In April 2020, the Chinese manufacturer conducted an investigation into the contents of counterfeit pods. The results were concerning. Nicotine percentages were 58% higher than the advertised 5%, and the levels of Toluene (which can cause central nervous system depression and arrhythmias) were concerningly high. In their report, the Chinese manufacturer included pictures of the dangerous counterfeit products. Are these counterfeits circulating in Singapore as well? Without a ‘safe’ standard to refer back to from regulation, it’s impossible to tell. 

Is There A Path Towards Regulation In Singapore? 

We spoke with Sean Anga community pharmacist and smoking cessation counsellor to gain a better understanding of how Singapore could proceed with e-cigarette regulation. From his perspective, even if e-vapourisers were legalised,  “it would likely be used as a prescribed cessation tool’’ as this approach “requires medical testing, to ensure that the products are consistently effective.” 

Mr. Ang further noted that local health authorities are hesitant to normalise addiction. “Take smoking for example. If cigarettes were banned tomorrow, there would be riots. It’s hard to get the public to abstain from something which has been normalized. In my opinion, shisha was banned for this reason, so that it wouldn’t become normalised.” 

Image credit: Darren Nunis

When we asked about regulation for commercial use, Mr. Ang believed this was a pipe dream. “Because the medical literature on vaporisers (even as a cessation tool) is nascent, if they allowed it now and discovered down the line that it was extremely harmful, then decided to impose a ban—it would be tough to get people to stop.” 

Mr. Ang went on to comment on the lack of urgency on this matter, despite the expanding black market. “Nicotine addiction is not a pressing issue. We have fairly low rates of smokers, which is why our cessation efforts are no longer excessive. I think the black market problem extends beyond the e-vapourisers. Look at it this way: no matter the price of an illicit activity, there’s always demand.”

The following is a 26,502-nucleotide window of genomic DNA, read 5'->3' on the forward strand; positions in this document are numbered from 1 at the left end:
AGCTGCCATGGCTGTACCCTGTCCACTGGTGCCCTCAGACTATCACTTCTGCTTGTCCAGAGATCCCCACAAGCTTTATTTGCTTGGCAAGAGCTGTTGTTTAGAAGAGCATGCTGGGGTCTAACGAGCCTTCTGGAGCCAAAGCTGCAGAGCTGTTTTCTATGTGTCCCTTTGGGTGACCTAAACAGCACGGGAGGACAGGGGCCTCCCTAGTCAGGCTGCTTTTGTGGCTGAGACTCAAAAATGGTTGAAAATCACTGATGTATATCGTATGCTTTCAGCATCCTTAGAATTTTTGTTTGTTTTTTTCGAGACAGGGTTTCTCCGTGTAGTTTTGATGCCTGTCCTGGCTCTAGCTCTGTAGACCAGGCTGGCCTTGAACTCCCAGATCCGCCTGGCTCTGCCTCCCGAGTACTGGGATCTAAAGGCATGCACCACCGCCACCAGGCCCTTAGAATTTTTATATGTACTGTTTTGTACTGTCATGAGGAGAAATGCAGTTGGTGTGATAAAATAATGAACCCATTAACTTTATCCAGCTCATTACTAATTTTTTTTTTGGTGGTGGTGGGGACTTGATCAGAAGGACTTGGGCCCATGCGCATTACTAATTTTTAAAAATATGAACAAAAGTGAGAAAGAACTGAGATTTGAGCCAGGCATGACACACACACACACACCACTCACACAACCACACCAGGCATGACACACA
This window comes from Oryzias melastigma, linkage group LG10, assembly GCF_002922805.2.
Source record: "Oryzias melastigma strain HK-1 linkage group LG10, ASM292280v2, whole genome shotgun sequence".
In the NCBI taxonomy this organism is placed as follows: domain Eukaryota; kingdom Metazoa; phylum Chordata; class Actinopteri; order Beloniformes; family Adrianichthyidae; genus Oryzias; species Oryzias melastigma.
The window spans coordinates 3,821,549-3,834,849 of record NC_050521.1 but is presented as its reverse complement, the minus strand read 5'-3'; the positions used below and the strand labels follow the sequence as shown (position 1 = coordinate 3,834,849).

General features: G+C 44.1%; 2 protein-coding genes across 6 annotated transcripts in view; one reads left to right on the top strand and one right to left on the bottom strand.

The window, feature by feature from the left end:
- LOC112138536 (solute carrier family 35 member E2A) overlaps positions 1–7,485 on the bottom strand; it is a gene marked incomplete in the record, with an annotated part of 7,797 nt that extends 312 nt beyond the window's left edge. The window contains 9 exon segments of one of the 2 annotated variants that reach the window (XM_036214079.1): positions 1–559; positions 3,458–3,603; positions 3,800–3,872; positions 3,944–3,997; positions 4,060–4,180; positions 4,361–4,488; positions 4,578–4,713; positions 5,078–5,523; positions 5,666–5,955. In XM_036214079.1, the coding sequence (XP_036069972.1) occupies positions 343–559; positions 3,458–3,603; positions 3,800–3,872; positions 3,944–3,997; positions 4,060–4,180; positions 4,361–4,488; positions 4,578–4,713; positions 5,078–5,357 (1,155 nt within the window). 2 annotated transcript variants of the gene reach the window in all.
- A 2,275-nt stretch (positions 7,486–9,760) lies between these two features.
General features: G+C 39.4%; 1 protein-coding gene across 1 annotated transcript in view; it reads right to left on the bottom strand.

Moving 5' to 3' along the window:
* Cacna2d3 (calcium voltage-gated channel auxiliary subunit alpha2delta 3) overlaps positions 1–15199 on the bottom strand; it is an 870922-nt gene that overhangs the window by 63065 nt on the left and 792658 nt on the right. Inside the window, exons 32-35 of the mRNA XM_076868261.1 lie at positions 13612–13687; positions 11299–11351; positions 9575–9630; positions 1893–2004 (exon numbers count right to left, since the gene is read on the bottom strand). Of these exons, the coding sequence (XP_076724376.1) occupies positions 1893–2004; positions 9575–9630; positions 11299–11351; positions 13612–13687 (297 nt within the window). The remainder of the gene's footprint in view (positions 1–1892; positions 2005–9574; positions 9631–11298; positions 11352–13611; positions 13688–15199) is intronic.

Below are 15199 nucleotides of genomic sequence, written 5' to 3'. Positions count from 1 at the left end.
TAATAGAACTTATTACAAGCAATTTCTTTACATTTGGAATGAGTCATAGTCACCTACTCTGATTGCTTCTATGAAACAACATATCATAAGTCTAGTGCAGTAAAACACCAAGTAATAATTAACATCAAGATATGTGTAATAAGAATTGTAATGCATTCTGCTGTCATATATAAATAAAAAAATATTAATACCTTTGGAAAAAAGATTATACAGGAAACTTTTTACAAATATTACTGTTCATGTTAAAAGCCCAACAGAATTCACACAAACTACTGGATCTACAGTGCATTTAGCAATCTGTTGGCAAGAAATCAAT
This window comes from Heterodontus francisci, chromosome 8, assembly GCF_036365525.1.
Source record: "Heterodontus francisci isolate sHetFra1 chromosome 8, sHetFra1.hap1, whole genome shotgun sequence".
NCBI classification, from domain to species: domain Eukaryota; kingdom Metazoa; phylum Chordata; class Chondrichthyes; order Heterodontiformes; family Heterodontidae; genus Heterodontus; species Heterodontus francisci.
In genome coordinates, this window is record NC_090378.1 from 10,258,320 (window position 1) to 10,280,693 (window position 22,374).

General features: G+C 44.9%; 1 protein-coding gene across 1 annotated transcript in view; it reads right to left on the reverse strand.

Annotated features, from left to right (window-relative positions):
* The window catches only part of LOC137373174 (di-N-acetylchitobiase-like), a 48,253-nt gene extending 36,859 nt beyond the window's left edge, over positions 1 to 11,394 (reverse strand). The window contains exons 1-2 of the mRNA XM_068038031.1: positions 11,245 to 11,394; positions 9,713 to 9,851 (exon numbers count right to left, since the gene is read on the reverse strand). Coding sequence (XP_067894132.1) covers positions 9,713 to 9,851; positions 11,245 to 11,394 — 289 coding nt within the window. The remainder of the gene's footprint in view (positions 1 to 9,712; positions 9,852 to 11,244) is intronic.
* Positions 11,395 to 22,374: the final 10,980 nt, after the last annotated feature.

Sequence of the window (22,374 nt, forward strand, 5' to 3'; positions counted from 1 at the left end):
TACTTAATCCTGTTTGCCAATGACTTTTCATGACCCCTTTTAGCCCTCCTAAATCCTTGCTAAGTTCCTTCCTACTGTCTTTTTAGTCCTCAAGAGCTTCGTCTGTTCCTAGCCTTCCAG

To play devil’s advocate, RICE mentioned to Mr. Ang that Singapore could tackle the problem of e-vapourisers with a harm reduction approach. The principles of this public health ideology respects the autonomy of the substance user, and works to facilitate safe substance use instead of imposing harsh restrictions, which drives the user to the black market. Though it sounds straightforward and utopian, Mr. Ang rebutted that this notion is incongruent with Singapore’s hard-line stance on substance abuse in general. It’s also a contradiction to the extensive efforts which the HPB have taken to install nationwide cessation programs. However, this doesn’t mean that it’s not worth considering, given the health risks posed by the widespread sale of black market products.

Ultimately, the discourse on e-cigarettes strikes at the central conflict of policy makers in Singapore. Is it possible to be progressive and pragmatic? If not, what takes precedence? If we continue to de-normalise and ban vape use, we will expose nicotine users (close to 3% of our population) to black market products which carry substantial health risks. On the other hand, it’s worth considering if a more enlightened approach can be adopted, to regulate e-cigarettes as we already do with cigarettes, minimising black market risks and ascribing accountability to stakeholders.